26 May 2007

Leaders – who needs them?

By Jacqui McCarney

Last week, fellow columnist, Rupert Read argued that we desperately need 'real leaders' for the crisis of our time, namely diminishing oil supplies and escalating climate change.

But what about ordinary people – isn't there a difference that we can make? In fact, are we not the only ones who can make the real difference - more than the politicians!

Of course, it would be helpful, reassuring and very practical to have strong concerned leaders 'showing the way' as we make the momentous shift to a low carbon lifestyle.

Instead our leaders are in disarray, refusing to unite for the national good they waste time on political point scoring. In this vacuum of 'leadership', it's the people who have to take real initiative.

Two casualties from this week's news … Energy Performance Certificates (EPC's) for house buyers have been delayed and diluted because of lack of cross party support. Come on politicians … yet another vital tool for energy efficiency delayed in our so 20th century political process.

Carbon emissions are still rising, yet the Government's new planning system announced in this week's White Paper will make it easier for many catastropic climate schemes – more runways at Heathrow and Stansted, more roads, incinerators and the like.

We may feel we need a Churchill who will guide us through this period of transition, but climate change needs urgent action now! Even if a suitable leader were to appear in a decade or two that will be too late!

We have already lost over three decades during which our leaders have failed to understand the severity of the environmental crisis and act accordingly - instead leading us by the nose to the precipice of climate chaos.

Einstein was right when he said "You can't solve a problem with the same mind set that created it". Business as usual economics and vested interests make it impossible to tackle climate change.

It looks increasingly as if, centralised power revolving around an individual leader is the politics of the 20th century. Devolved power with spokespeople representing local concerns and needs - that is local democracy – should be the politics of the 21st century. This process has started already in Scotland and Wales.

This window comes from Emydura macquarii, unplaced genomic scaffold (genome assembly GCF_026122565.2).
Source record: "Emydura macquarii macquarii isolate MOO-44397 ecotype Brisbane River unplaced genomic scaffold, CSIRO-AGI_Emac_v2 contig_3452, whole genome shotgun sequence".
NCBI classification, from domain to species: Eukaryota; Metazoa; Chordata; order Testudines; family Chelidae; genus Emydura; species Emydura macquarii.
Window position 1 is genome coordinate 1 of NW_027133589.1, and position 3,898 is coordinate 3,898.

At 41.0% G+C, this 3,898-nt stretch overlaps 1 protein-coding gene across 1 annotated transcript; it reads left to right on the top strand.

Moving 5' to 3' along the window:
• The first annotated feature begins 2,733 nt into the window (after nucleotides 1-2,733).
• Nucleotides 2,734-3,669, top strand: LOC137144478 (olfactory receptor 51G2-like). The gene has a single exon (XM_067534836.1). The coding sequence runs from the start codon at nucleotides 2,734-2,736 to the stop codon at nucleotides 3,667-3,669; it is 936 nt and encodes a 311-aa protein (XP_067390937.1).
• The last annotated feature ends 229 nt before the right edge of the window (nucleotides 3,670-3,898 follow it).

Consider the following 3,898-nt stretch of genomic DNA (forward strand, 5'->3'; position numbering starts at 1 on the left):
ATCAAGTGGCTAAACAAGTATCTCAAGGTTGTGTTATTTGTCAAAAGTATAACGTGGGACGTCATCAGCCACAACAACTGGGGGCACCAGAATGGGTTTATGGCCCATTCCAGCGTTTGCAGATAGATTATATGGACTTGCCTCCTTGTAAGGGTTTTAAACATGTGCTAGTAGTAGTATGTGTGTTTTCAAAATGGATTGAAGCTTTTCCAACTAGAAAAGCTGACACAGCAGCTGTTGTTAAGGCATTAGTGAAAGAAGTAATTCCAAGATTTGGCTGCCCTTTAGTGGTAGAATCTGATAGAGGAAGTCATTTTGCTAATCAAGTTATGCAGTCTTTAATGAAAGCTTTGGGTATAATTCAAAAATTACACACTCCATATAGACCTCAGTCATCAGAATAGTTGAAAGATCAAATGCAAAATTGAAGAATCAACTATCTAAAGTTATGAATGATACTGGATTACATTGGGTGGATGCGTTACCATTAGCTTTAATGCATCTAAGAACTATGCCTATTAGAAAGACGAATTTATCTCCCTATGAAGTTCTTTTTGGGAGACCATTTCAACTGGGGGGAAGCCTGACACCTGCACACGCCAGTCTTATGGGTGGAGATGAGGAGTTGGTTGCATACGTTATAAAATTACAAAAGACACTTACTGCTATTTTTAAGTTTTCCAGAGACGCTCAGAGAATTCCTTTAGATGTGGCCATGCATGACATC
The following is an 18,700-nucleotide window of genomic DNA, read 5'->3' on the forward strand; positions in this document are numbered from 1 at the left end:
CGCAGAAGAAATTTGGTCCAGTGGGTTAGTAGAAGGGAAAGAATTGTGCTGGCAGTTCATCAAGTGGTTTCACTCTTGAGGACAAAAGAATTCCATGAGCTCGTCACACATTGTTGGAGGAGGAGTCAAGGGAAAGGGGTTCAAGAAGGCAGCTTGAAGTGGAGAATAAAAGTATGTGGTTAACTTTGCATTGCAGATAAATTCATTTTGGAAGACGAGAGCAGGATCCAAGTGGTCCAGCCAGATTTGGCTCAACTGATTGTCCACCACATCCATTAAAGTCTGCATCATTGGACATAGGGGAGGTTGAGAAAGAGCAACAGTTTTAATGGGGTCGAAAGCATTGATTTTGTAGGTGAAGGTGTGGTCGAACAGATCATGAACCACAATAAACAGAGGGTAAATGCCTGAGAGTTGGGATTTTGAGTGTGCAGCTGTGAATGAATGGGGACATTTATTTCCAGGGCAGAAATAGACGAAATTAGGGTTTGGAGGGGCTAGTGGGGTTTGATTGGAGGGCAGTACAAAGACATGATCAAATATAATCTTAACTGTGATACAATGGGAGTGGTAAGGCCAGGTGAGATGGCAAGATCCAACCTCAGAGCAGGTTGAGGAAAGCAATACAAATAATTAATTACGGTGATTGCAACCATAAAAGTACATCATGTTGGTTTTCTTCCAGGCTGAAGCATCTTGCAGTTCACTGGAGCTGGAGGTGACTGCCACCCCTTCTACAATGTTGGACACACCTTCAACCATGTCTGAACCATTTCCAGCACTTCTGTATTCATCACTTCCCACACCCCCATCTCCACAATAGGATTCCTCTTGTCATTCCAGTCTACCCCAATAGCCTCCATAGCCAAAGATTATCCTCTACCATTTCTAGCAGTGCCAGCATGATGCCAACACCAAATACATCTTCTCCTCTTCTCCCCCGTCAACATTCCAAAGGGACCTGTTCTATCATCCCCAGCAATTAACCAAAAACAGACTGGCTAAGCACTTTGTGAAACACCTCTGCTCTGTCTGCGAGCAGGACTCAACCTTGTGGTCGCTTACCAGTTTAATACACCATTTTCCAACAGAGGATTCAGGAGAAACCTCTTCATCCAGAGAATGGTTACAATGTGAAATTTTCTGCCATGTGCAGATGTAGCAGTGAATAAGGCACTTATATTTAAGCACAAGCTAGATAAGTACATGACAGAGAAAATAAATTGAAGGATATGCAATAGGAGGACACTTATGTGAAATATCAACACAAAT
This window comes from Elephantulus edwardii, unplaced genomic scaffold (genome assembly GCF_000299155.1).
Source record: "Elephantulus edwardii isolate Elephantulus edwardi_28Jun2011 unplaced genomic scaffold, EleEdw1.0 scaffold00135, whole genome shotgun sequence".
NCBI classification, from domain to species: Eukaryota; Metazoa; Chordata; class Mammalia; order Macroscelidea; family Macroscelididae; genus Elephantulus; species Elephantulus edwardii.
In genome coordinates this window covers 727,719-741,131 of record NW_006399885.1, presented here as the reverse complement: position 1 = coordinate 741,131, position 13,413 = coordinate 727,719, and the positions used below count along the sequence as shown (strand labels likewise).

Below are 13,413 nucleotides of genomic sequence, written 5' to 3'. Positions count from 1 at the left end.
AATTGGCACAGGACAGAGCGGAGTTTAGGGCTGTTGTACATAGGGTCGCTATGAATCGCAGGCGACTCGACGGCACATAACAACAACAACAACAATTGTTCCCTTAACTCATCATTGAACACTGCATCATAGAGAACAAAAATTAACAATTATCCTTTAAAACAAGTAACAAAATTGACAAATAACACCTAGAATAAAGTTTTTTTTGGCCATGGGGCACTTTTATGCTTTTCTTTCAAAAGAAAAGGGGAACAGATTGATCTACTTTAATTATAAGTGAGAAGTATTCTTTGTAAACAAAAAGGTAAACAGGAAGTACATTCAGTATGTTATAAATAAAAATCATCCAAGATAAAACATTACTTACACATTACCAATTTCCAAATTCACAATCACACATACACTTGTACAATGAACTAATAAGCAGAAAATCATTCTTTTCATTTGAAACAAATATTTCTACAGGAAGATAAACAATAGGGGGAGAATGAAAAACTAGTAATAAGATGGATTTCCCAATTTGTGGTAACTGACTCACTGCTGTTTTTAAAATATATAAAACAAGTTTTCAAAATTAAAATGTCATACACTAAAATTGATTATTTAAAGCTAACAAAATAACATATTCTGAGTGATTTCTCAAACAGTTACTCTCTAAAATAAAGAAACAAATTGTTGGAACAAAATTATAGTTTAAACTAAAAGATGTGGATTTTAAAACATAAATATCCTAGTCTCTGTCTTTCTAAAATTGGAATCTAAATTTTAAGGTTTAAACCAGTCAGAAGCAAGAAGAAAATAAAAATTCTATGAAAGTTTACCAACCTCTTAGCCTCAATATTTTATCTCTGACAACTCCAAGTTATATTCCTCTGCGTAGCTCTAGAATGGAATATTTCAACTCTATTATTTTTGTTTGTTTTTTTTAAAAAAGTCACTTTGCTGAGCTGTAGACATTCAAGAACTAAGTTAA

Despite the trends for centralised government and planning power, we should encourage localisation wherever possible to deal with the realities of climate change. Why wait? We all know that if you want something done you had better do it yourself.

The Transition Town movement is encouraging just such local responses to peak oil and climate change by focussing communities on an orderly descent to a low carbon lifestyle. As diminishing oil supplies push up transport costs, long term food security is threatened. The people of Bristol, Totnes and Ashburton are just a few of the communities that have decided to take matters into their own hands by recently declaring themselves Transition Towns.

Recently, four hundred turned up to an 'unleashing' of the Town Hall in Lewes where they too became a Transition Town. This is a radical and popular expression of communities bypassing central government and acting now to protect local people and at the same time reduce their own carbon footprint.

Our infrastructure, transportation system, food supply, businesses, agriculture are heavily dependent on fossil fuels. Changing this dependence can not happen quickly enough and these towns are refusing to stand by as the politicians dither. Just as in the war residents are growing their own food and learning the skills now to secure a local food supply, making sure that local businesses and transport are supported so that resources are poured back into the community. And, ultimately these communities aim to become self sufficient in energy with secure cheap, safe, renewable supplies from local sources.

Norwich's green credentials make it a promising place for such a transition project. Already some of our residents are demanding more locally grown food – perhaps we can develop community sustainable energy projects next?

Another example - Modbury in Devon went plastic bag free and has had hundreds of requests from other towns asking for advice on how to do this. Relatively small steps ... but once communities learn how to work together and align their concerns for the environment with their lifestyle, the more irrelevant central Government becomes.

The optimism of 1997 election that secured Tony Blair a huge majority was not just about us all wanting to get richer - it was about wanting a more equal, just, fair society. Now that has to be a low carbon, equal and fair society. Blair has delivered the opposite.

Who needs leaders? The future is local.